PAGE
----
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Home HortScience Irrigation Methods Compared for Highbush Blueberry Plants
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CORVALLIS, OR - Highbush blueberry is a shallow-rooted crop that is very susceptible to water stress. The plants usually require irrigation, even in wet climates. In the United States, overhead sprinklers and drip irrigation are the most common irrigation methods used by commercial blueberry growers. Some growers have also begun testing low-volume microsprays - also known as microjets or microsprinklers - on blueberries. A new study evaluated the effects of the three systems and recommended drip irrigation as the best method for establishing young blueberry plants.

According to David R. Bryla, a research horticulturist with the U.S. Department of Agriculture's Agricultural Research Service, each of the three irrigation systems used in blueberry production has unique advantages and disadvantages. While overhead sprinkler systems are easier to install and maintain than drip systems, they also require more water and energy and are more expensive to install. Drip irrigation systems enable more frequent and uniform water applications, thereby increasing water use efficiency, but have distinct shortcomings; drip emitters can plug when water infiltration is inadequate or the system is improperly maintained, and drip may increase plants' susceptibility to root rot disease.

Microspray irrigation offers advantages similar to drip irrigation but applies the water to the soil surface using a small spray. A major problem with microsprays, however, is "plant interference" during water applications. When plants mature, much of the water from microspray emitters is intercepted by the canes, thus reducing the uniformity of water application.

Bryla and his colleagues published a study in HortScience that evaluated the effects of sprinklers, microsprays, and drip on vegetative growth in blueberry crops. The scientists collected data during the first two years after planting 'Elliott' northern highbush blueberry and focused on identifying irrigation systems that improved growth of the crop during establishment.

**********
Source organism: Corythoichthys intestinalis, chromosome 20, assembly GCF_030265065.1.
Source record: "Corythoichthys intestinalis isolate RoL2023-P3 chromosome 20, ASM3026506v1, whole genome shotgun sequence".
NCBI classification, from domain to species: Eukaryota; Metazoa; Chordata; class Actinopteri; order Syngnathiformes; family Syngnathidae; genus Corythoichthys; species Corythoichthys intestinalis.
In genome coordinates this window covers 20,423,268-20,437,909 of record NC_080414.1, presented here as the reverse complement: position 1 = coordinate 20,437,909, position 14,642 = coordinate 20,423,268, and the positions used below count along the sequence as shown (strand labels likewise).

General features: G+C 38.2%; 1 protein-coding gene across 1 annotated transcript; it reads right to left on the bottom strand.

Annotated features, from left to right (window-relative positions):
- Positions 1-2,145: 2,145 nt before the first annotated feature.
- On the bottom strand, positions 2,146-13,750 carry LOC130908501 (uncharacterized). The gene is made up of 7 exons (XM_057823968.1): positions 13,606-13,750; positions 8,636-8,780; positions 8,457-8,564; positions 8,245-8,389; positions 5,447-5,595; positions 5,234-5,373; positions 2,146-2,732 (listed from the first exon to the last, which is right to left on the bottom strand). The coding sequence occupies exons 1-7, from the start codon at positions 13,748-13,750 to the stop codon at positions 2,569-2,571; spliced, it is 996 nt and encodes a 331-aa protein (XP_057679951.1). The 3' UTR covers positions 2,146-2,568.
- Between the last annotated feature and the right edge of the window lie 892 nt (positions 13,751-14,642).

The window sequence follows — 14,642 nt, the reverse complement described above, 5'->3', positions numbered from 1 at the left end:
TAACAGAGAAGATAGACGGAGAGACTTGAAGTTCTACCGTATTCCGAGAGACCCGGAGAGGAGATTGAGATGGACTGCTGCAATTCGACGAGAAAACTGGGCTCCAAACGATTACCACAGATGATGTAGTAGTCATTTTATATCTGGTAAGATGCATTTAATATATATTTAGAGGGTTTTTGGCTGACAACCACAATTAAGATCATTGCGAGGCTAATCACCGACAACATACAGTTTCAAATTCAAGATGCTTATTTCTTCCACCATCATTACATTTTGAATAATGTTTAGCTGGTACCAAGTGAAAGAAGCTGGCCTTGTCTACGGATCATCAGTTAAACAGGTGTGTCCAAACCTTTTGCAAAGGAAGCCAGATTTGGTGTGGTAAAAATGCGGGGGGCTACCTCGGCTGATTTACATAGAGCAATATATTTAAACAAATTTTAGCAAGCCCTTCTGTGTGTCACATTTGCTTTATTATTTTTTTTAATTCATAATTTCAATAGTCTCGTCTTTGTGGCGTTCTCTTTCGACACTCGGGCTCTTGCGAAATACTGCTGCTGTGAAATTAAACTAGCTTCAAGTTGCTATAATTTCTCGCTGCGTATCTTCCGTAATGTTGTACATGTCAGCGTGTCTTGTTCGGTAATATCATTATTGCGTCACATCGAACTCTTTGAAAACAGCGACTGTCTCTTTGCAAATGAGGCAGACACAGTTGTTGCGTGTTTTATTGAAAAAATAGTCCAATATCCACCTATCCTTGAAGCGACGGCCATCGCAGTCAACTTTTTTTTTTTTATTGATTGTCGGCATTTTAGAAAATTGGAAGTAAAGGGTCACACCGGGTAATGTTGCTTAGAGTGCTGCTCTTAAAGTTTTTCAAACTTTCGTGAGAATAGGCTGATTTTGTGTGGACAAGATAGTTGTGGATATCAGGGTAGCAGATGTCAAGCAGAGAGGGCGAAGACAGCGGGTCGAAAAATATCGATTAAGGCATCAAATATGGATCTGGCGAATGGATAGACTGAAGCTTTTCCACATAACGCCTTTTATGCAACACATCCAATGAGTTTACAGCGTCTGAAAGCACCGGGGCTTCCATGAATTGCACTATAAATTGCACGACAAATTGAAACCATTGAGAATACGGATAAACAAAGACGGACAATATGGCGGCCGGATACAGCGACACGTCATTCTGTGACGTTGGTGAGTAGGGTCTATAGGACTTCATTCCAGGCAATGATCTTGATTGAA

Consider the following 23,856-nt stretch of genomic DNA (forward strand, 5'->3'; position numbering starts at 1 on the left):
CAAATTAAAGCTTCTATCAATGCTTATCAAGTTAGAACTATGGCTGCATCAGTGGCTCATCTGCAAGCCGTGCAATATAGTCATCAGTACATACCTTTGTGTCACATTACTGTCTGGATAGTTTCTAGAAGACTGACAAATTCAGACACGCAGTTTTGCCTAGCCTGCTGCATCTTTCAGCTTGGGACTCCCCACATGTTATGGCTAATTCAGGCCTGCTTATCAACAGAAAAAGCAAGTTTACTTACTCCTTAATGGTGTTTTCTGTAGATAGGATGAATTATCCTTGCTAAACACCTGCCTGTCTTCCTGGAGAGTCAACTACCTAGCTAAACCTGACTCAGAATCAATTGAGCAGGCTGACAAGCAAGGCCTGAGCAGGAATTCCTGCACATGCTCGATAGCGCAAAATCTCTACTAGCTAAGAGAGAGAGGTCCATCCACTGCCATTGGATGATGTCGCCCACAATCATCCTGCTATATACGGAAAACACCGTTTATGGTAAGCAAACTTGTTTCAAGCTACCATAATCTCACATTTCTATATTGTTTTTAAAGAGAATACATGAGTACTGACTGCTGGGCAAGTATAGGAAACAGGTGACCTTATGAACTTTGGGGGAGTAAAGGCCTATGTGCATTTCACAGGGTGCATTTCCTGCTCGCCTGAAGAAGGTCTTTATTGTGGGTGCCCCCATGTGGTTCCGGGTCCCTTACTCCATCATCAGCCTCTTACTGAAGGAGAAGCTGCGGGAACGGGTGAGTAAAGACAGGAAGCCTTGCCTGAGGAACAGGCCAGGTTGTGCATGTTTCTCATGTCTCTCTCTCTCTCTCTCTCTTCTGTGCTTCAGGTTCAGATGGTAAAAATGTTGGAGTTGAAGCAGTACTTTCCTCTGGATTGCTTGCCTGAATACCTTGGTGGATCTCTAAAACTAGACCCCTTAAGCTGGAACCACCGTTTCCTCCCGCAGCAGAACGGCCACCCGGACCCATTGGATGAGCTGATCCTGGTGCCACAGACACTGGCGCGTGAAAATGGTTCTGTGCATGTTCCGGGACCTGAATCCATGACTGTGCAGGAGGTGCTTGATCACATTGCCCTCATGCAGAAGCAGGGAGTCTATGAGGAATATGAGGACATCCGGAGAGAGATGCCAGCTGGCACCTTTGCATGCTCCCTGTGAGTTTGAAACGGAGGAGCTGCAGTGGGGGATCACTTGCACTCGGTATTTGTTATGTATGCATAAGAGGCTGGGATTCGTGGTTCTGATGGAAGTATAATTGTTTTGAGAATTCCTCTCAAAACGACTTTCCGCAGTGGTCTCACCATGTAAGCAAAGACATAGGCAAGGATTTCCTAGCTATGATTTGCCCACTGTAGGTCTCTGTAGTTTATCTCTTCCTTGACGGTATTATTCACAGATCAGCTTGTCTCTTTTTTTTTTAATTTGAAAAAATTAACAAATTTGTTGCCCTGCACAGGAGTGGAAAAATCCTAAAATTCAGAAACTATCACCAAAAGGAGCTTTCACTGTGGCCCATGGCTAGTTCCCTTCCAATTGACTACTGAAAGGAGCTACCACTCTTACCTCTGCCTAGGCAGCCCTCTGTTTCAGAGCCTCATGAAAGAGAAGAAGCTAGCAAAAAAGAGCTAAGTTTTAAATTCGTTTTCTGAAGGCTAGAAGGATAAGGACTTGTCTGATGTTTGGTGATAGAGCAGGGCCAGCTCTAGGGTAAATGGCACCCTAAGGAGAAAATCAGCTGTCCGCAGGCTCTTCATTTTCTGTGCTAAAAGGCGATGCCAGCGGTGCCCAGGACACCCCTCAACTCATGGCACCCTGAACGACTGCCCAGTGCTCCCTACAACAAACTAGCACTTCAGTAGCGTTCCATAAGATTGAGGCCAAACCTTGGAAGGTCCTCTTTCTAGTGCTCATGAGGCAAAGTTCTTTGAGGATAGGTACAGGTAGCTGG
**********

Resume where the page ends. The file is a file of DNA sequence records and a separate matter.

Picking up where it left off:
For the study, blueberry plants were grown on mulched, raised beds and irrigated by sprinklers, microsprays, or drip at a rate of 50%, 100%, and 150% of the estimated crop evapotranspiration (ETc) requirement. Irrigation was applied at different levels to identify the optimum irrigation rate and to investigate the consequences of over- and under-irrigation with each system. "Irrigation requirements are usually much less during establishment than at maturity but are often considered very important at this stage because even small amounts of water stress (including drought or flooding) in young plants may substantially increase the time for the plants to reach their full production potential," Bryla explained.

After two years, drip irrigation at 100% Etc produced the most growth among the irrigation methods with at least 42% less water than needed for maximum growth with microsprays and 56% less water than needed with sprinklers. "The primary benefit of drip was likely the result of higher soil water content in this treatment in the vicinity of the roots," said Bryla. "In terms of plant growth and water use efficiency, drip irrigation was the best method to establish healthy blueberry plants in the present study. However, sprinklers and microsprays may be better alternatives for susceptible cultivars grown at sites prone to problems with root rot."

"This study demonstrated that drip irrigation may not only increase water use efficiency in blueberry compared with other irrigation methods, but it also may improve plant establishment. Generally, plants that establish more quickly have higher production once fruiting begins," the researchers said.

The team is planning further research to examine the effects of the irrigation methods and rates of water application on fruit production during plants’ growth to full maturity.


The complete study and abstract are available on the ASHS HortScience electronic journal web site:

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Original Article:

Evaluation of Irrigation Methods for Highbush Blueberry—I. Growth and Water Requirements of Young Plants
David R. Bryla, Jim L. Gartung, and Bernadine C. Strik
HortScience 46:95–101. [Abstract] [Full Text] [PDF]

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